Success doesn’t reside in a vacuum. In many cases, the same sort of drive, energy, and vision that produces prosperity is accompanied by a strong, personal desire to help others. If only there was a vehicle to make a large gift to a charitable or educational organization, enjoy the associated tax break provided by that deduction, and yet still eventually leave some of that gift to family members at one’s death. There is such a vehicle: A charitable lead trust (CLT). Properly drawn, it can be an important part of managing one’s wealth.
For most intents and purposes, a CLT is a charitable remainder trust in reverse. Through a CLT, the charitable organization receives an income stream for a discernable time period – for example, 20 years or perhaps for the lifetime of the donor. At the end of that time period (or upon the donor’s death, for example) any remaining income or principal flows back to the donor or, more typically, to other beneficiaries designated in the trust. An important point here: Those beneficiaries need not be charitable organizations themselves; they can be one’s heirs.
The following hypothetical example shows how a CLT might work. The donor might put a significant amount, say $1 million, into a 20-year CLT favoring his or her favorite college or university. The trust instrument might provide that the university is to receive $50,000 each year. At the end of the trust term, the CLT might provide that anything left is transferred to the donor’s children.
The IRS, using what is referred to as a “hurdle rate” (geared to U.S. Treasury rates and set annually) in effect at the time the trust is established, makes a determination that after 20 years, there will be about $115,000 left for the children. That amount is subject to gift and estate tax, but since it is beneath the allowed exemption, no tax is due at the time the trust is created.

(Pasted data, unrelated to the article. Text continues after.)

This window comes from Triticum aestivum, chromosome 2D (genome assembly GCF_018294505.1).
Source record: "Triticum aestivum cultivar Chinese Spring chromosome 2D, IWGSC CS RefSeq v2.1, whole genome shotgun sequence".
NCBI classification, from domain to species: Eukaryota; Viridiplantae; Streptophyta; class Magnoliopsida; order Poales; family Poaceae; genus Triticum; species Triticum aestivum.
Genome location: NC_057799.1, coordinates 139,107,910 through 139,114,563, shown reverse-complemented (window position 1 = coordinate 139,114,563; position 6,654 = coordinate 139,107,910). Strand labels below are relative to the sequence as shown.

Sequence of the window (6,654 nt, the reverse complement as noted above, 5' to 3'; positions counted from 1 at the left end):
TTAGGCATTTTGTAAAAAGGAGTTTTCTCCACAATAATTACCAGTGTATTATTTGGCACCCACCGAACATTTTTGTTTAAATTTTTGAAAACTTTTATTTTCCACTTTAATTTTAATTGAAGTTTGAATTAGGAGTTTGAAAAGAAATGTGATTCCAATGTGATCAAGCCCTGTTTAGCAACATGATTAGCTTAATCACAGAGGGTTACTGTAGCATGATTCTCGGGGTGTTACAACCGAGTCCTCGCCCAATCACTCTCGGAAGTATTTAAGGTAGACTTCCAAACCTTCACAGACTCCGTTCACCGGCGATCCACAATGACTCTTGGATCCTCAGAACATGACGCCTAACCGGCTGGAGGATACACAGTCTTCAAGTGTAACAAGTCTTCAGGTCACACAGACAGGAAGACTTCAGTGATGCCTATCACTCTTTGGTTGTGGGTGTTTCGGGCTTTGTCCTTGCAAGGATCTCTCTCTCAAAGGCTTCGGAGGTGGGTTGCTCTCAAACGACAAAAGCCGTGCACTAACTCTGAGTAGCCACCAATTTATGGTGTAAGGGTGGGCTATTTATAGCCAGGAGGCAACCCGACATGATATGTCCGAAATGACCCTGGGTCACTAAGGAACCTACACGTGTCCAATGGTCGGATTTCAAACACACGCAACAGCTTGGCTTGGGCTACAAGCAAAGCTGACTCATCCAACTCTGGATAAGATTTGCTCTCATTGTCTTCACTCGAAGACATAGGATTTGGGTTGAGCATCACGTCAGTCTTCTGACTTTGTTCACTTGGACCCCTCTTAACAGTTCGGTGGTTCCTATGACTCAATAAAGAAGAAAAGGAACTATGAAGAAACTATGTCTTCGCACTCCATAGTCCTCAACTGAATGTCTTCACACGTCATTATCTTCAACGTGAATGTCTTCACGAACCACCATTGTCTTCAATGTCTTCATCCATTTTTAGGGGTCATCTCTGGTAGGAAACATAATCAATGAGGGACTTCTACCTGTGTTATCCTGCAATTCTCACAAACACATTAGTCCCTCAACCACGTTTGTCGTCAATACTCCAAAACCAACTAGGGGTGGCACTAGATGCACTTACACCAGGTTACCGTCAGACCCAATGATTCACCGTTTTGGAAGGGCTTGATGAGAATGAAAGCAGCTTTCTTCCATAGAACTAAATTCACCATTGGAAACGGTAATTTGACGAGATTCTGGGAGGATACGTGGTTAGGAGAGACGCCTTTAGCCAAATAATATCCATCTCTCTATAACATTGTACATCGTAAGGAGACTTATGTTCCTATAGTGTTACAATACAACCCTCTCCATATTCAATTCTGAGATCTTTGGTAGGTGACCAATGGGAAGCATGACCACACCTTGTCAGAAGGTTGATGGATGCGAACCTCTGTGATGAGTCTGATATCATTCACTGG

If after 20 years there is more that $115,000 remaining in the trust – this can happen if the trust is funded with assets that are likely to appreciate significantly – the amount flowing to the children is not subject to estate tax. Bear in mind, of course, that if the CLT’s investment performance is poor, there may be less than $115,000 – or even nothing at all – remaining for the children.
If carefully crafted, CLTs can be a useful tool in wealth management. Usually, CLTs are drafted so as to be used in conjunction with other wealth management documents, as well as a will and various trust instruments. Through the use of a CLT, a benefactor can provide support for a worthy charity or educational institution, and yet still preserve assets for distribution to family members.
The attorneys at Romano & Sumner have more than 20 years of combined experience providing expert legal assistance to clients in all types of wealth management and estate planning. We have expertise in the creation of all sorts of Texas trust documents, and stand ready to assist you in managing your important assets. At Romano & Sumner, we never use a cookie cutter approach. We listen to you and offer multiple alternatives that will help you maneuver through the complicated tax and legal arena. We pride ourselves upon our professionalism and client service. We keep our clients informed, returning your calls within 24 hours. We’re ready to assist you as you make the important decisions that affect your family. Call us at 281-242-0995 or complete our online contact form.
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